Posts Tagged ‘ Education ’

Should Schools Have Your Kid’s Facebook Password?

Tuesday, January 20th, 2015

SocialMediaIn an attempt to put an end to cyberbullying both during and after school hours, Illinois legislators recently passed a law that many parents believe is a breach of privacy.

Under the new law, school districts and universities are able to demand the password of a student’s social media account — especially “if school authorities have a reasonable cause to believe that a student’s account contains evidence that a student has violated a school’s disciplinary rule of policy, even if posted after school hours,” reports FOX News.

While this law’s intent is to send a strong, no-tolerance message about cyberbullying, some parents and students believe there are other, less intrusive solutions. For example, school authorities could obtain access to a social media account by having the student or parent sign into it for them.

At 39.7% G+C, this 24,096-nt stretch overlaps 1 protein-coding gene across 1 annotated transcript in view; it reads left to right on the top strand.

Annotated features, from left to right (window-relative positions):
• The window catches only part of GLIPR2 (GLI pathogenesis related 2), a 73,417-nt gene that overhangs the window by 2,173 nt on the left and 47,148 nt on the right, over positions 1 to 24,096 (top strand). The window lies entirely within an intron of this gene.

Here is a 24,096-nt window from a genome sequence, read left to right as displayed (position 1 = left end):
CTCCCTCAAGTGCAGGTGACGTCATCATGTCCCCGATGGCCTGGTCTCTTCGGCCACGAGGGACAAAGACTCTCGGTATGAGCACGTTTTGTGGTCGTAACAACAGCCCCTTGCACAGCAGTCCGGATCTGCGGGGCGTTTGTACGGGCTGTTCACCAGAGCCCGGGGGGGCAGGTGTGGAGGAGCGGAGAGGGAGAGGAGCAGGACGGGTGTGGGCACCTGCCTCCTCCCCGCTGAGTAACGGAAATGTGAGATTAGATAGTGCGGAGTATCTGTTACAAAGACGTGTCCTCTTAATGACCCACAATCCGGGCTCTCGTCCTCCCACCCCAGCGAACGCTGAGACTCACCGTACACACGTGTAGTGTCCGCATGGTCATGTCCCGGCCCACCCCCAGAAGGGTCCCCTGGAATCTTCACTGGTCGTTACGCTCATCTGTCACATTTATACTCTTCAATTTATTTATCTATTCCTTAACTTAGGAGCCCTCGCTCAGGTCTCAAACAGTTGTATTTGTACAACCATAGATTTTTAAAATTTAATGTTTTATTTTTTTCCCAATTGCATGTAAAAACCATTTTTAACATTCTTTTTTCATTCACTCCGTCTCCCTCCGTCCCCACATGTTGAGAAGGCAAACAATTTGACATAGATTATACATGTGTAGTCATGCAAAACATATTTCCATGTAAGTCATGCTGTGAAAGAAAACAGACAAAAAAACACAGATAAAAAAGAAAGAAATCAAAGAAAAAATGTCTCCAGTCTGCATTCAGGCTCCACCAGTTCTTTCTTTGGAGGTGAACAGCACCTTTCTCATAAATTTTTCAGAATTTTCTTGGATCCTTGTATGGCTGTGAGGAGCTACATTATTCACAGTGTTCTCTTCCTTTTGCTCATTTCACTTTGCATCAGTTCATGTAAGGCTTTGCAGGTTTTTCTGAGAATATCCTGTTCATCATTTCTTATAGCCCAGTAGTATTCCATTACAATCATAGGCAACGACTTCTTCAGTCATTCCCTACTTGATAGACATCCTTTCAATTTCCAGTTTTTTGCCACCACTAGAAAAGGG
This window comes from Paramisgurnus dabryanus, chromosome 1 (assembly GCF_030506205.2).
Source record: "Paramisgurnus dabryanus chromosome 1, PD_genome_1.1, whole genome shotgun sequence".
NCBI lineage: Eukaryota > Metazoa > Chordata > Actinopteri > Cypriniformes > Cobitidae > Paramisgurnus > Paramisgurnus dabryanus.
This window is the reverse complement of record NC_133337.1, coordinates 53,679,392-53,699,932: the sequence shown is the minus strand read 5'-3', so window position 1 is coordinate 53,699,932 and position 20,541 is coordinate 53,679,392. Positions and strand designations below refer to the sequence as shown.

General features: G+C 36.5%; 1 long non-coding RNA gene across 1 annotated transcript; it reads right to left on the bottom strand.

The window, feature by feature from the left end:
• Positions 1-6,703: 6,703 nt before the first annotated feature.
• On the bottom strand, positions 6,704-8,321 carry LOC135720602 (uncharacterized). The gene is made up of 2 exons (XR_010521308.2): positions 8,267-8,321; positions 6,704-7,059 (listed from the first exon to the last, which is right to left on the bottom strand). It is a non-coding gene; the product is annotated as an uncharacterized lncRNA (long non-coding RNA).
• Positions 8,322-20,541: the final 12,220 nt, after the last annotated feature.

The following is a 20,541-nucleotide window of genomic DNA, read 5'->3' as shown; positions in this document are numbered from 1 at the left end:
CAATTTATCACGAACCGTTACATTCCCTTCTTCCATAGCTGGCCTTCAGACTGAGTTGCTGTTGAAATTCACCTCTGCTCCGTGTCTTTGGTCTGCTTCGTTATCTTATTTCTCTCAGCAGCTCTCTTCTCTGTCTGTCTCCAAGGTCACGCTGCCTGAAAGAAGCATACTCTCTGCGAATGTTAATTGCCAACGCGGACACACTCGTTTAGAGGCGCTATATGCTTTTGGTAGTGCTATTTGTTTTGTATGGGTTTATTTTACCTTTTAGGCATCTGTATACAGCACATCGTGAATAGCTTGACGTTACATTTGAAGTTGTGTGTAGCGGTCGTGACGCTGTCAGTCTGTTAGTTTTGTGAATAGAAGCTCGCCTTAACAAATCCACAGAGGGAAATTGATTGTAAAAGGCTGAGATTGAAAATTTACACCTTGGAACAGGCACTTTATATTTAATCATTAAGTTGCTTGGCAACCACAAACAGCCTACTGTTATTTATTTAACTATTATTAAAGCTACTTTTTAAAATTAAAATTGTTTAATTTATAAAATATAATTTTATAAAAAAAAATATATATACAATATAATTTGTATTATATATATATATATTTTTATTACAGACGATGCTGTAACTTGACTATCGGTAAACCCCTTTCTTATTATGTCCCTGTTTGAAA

According to BullyingStatistics.org, more than half of the nation’s teens have been a victim of cyberbullying, and about the same number have bullied someone else online. Because technology usage among children and teens is not slowing down, neither is cyberbullying. There are tips to stop cyberbullying, but the ongoing solution should involve a more collective effort between children, parents, and schools.

We want to know what you think! Do you think this law is an invasion of privacy? Do you think more states will follow Illinois’ lead? Let us know in the comments below.